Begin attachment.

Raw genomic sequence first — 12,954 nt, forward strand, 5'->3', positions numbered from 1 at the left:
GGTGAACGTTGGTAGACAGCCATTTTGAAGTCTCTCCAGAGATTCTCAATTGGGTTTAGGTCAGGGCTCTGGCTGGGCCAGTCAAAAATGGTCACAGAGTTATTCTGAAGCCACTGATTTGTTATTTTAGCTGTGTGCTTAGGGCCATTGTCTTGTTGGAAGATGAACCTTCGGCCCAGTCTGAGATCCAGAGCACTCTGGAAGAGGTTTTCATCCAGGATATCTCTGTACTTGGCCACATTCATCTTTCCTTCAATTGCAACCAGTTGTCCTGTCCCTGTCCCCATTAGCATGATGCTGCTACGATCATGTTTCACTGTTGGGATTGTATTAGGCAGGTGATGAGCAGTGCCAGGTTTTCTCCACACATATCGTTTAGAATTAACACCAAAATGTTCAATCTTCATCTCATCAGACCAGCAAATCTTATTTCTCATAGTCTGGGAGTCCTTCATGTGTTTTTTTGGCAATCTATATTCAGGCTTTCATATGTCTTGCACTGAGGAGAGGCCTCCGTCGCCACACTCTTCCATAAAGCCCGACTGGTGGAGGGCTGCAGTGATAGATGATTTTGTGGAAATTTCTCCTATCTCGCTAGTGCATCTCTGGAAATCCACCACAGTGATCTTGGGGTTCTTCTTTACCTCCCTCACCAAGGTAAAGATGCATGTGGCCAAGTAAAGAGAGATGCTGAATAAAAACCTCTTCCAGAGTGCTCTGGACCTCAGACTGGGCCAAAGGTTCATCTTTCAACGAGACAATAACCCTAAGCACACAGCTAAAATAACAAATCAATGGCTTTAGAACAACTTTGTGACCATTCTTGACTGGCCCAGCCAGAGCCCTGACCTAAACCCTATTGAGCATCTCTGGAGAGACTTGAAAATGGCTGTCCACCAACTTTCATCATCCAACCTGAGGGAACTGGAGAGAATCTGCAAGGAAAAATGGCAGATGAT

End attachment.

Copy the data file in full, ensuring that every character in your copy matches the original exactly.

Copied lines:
Raw genomic sequence first — 12,954 nt, forward strand, 5'->3', positions numbered from 1 at the left:
GGTGAACGTTGGTAGACAGCCATTTTGAAGTCTCTCCAGAGATTCTCAATTGGGTTTAGGTCAGGGCTCTGGCTGGGCCAGTCAAAAATGGTCACAGAGTTATTCTGAAGCCACTGATTTGTTATTTTAGCTGTGTGCTTAGGGCCATTGTCTTGTTGGAAGATGAACCTTCGGCCCAGTCTGAGATCCAGAGCACTCTGGAAGAGGTTTTCATCCAGGATATCTCTGTACTTGGCCACATTCATCTTTCCTTCAATTGCAACCAGTTGTCCTGTCCCTGTCCCCATTAGCATGATGCTGCTACGATCATGTTTCACTGTTGGGATTGTATTAGGCAGGTGATGAGCAGTGCCAGGTTTTCTCCACACATATCGTTTAGAATTAACACCAAAATGTTCAATCTTCATCTCATCAGACCAGCAAATCTTATTTCTCATAGTCTGGGAGTCCTTCATGTGTTTTTTTGGCAATCTATATTCAGGCTTTCATATGTCTTGCACTGAGGAGAGGCCTCCGTCGCCACACTCTTCCATAAAGCCCGACTGGTGGAGGGCTGCAGTGATAGATGATTTTGTGGAAATTTCTCCTATCTCGCTAGTGCATCTCTGGAAATCCACCACAGTGATCTTGGGGTTCTTCTTTACCTCCCTCACCAAGGTAAAGATGCATGTGGCCAAGTAAAGAGAGATGCTGAATAAAAACCTCTTCCAGAGTGCTCTGGACCTCAGACTGGGCCAAAGGTTCATCTTTCAACGAGACAATAACCCTAAGCACACAGCTAAAATAACAAATCAATGGCTTTAGAACAACTTTGTGACCATTCTTGACTGGCCCAGCCAGAGCCCTGACCTAAACCCTATTGAGCATCTCTGGAGAGACTTGAAAATGGCTGTCCACCAACTTTCATCATCCAACCTGAGGGAACTGGAGAGAATCTGCAAGGAAAAATGGCAGATGAT